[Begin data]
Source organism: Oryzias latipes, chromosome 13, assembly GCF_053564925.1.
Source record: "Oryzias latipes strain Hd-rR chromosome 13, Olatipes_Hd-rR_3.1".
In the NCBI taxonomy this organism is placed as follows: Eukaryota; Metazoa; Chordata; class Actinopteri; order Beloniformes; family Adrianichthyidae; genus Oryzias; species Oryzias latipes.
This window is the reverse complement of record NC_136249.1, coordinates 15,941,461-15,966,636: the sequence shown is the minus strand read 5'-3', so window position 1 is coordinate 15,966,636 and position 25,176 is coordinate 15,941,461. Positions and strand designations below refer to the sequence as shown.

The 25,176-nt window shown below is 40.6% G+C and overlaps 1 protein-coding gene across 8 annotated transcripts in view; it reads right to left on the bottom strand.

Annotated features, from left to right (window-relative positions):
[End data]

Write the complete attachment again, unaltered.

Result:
Source organism: Oryzias latipes, chromosome 13, assembly GCF_053564925.1.
Source record: "Oryzias latipes strain Hd-rR chromosome 13, Olatipes_Hd-rR_3.1".
In the NCBI taxonomy this organism is placed as follows: Eukaryota; Metazoa; Chordata; class Actinopteri; order Beloniformes; family Adrianichthyidae; genus Oryzias; species Oryzias latipes.
This window is the reverse complement of record NC_136249.1, coordinates 15,941,461-15,966,636: the sequence shown is the minus strand read 5'-3', so window position 1 is coordinate 15,966,636 and position 25,176 is coordinate 15,941,461. Positions and strand designations below refer to the sequence as shown.

The 25,176-nt window shown below is 40.6% G+C and overlaps 1 protein-coding gene across 8 annotated transcripts in view; it reads right to left on the bottom strand.

Annotated features, from left to right (window-relative positions):